reported to be diffusely positive. Focal staining was seen with pankeratin (AE1/AE3), cytokeratin 7,
cytokeratin 20 and growth hormone (hGH). S-100 showed a non-sustentacular staining pattern. Negative
stains included neurofilament, follicle stimulating hormone (FSH), luteinizing hormone (LH),
adrenocortical hormone (ACTH), thyroid stimulating hormone (TSH), and prolactin. MIB-1 (Ki-67)
proliferative index was <5%. Reticulin stain showed disrupted vascular network.
- Primary Pituitary Adenoma
- Olfactory Neuroblastoma
- Neuroendocrine Carcinoma
- Paraganglioma Sinonasal Undifferentiated carcinoma
- ES/PNET Ectopic Pituitary Adenoma
Ectopic Pituitary Adenoma
The ability to make the correct diagnosis in this case requires the awareness of pituitary adenoma in
ectopic locations. The differential diagnosis of a sinonasal mass is lengthy and may be challenging.
Ectopic pituitary adenomas most commonly arises in the sphenoid sinus, and although not frequently
encountered, they should be considered in the differential of a sinonasal mass. In order to eliminate a
primary pituitary adenoma, and to arrive at the correct diagnosis, imaging studies are essential.
Confirmation of an intact sella turcica eliminates the possibility of a primary pituitary adenoma
extending inferiorly to involve the sphenoid sinus. A wide array of immunohistochemical stains is often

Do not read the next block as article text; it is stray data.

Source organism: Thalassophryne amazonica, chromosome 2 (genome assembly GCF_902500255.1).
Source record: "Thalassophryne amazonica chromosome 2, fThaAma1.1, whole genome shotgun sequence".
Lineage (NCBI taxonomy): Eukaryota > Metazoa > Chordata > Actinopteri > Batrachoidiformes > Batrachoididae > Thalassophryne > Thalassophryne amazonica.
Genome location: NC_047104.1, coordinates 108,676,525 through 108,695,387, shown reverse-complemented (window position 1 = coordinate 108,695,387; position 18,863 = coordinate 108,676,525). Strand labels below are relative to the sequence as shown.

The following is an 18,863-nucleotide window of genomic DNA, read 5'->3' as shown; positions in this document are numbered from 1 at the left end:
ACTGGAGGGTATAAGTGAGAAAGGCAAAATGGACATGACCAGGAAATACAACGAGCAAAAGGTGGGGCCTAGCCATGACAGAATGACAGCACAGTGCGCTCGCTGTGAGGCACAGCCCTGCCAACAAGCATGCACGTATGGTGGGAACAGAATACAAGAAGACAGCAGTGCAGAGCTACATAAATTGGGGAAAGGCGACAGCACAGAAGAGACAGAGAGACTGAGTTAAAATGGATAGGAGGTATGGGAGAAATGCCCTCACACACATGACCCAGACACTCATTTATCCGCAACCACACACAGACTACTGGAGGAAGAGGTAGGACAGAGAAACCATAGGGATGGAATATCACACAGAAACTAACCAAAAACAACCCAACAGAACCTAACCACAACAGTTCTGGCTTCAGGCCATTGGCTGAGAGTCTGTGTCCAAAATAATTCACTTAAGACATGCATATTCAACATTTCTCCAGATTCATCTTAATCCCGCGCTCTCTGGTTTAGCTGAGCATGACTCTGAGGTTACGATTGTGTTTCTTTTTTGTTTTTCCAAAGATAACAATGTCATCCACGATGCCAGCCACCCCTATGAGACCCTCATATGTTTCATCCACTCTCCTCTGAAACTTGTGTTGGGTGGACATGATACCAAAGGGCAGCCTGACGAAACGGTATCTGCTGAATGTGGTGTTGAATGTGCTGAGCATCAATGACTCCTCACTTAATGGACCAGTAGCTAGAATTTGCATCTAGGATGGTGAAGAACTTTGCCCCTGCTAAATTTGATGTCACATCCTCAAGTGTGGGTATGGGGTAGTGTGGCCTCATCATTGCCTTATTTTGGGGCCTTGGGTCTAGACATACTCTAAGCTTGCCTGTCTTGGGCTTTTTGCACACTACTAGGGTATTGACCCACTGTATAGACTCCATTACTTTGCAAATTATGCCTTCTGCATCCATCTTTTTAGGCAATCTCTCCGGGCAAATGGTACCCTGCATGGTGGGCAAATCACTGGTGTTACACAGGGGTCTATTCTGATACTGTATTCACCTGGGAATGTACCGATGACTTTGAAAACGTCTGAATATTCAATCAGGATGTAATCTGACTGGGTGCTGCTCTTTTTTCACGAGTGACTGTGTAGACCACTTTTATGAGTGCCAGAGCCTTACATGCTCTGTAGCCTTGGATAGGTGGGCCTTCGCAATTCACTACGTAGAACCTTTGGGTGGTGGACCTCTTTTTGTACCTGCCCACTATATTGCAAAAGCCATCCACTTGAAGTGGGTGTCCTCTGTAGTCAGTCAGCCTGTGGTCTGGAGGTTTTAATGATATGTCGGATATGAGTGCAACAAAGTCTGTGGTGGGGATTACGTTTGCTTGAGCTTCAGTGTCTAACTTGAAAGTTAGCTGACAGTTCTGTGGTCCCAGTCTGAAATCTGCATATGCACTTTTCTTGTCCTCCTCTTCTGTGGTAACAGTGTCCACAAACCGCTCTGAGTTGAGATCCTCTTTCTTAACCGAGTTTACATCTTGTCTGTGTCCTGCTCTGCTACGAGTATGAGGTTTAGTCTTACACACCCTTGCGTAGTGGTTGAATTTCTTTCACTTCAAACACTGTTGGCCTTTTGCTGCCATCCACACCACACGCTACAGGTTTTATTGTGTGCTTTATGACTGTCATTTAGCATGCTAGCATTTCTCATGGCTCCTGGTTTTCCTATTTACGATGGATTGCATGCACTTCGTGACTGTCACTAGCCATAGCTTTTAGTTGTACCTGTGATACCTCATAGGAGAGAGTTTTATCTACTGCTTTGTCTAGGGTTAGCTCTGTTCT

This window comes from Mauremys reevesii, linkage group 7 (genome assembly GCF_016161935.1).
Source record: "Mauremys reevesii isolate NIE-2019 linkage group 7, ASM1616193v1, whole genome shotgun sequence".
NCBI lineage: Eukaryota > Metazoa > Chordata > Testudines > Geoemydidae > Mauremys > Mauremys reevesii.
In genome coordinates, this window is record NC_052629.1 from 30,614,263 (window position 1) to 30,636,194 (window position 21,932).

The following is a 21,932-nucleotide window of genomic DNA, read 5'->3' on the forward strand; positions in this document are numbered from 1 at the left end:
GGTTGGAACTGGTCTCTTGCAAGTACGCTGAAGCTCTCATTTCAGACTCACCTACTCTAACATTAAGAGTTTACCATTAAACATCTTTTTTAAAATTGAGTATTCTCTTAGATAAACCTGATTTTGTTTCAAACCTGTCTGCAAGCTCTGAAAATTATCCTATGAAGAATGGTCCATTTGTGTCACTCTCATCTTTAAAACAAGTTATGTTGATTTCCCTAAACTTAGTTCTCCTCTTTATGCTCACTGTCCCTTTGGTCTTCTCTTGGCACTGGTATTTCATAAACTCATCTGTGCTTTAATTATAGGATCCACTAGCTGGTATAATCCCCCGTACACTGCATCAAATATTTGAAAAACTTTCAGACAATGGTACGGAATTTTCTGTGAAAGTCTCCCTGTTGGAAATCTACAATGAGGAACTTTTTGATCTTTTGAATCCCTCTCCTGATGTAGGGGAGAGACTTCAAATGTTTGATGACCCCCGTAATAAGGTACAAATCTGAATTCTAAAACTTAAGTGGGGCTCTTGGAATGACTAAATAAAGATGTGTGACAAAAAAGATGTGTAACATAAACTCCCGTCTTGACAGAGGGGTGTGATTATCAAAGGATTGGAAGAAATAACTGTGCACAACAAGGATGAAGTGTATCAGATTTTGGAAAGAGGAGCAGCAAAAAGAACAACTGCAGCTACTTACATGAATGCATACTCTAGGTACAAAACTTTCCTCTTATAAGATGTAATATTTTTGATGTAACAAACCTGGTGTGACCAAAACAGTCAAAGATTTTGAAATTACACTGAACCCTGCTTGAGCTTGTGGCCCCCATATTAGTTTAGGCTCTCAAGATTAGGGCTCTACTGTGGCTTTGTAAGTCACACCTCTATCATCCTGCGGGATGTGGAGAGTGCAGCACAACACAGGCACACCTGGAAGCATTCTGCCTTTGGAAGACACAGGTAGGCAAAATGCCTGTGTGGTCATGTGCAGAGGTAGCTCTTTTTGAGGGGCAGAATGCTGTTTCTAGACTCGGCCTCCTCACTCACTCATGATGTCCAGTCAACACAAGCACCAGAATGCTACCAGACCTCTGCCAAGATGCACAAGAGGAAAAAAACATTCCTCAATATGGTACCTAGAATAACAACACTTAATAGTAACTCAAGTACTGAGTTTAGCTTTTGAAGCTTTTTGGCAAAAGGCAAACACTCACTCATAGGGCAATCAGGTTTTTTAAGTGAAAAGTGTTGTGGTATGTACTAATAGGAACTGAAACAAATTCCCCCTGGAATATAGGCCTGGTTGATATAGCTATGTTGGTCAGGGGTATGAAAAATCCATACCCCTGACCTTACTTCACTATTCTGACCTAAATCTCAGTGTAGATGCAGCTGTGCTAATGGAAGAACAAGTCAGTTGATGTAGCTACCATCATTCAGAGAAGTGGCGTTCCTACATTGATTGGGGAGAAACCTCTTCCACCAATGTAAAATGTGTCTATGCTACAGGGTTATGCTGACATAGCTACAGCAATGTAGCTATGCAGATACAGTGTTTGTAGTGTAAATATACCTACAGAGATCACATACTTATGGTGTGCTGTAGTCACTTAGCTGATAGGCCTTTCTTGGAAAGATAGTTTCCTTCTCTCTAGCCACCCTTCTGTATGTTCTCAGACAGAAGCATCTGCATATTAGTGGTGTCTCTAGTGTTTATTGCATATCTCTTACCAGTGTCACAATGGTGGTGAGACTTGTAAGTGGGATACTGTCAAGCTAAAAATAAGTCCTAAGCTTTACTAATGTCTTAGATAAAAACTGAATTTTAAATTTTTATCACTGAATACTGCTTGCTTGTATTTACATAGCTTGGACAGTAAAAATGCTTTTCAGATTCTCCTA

used in this differential in order to help differentiate other neuroendocrine tumors and small round cell
tumors. Olfactory neuroblastoma, which was given consideration in this case, typically has a nested
growth pattern, neurofibrillary stroma and small hyperchromatic nuclei. Keratin stains are usually
negative and sustentacular cells express S-100 at the periphery of the cell nests. Neurofilament will be
positive in cytoplasm and the neurofibrillary matrix. Imaging studies in olfactory neuroblastoma often
show a mass in the superior nasal cavity with involvement of the cribiform plate. Diffuse keratin
positivity, lack of S-100 sustentacular staining, negative neurofilament, and lack of clear
neurofibrillary stroma helped to eliminate this diagnosis. Sinonasal neuroendocrine carcinoma
(undifferentiated) is a high grade tumor with morphologic features similar to that seen in the lung. The
cells are small and hyperchromatic with high nuclear to cytoplasmic ratios. Numerous mitoses and
extensive necrosis, features not seen in pituitary adenoma, is common in neuroendocrine carcinoma. These
tumors are immunohistochemically positive for keratin and neuroendocrine markers, but will lack staining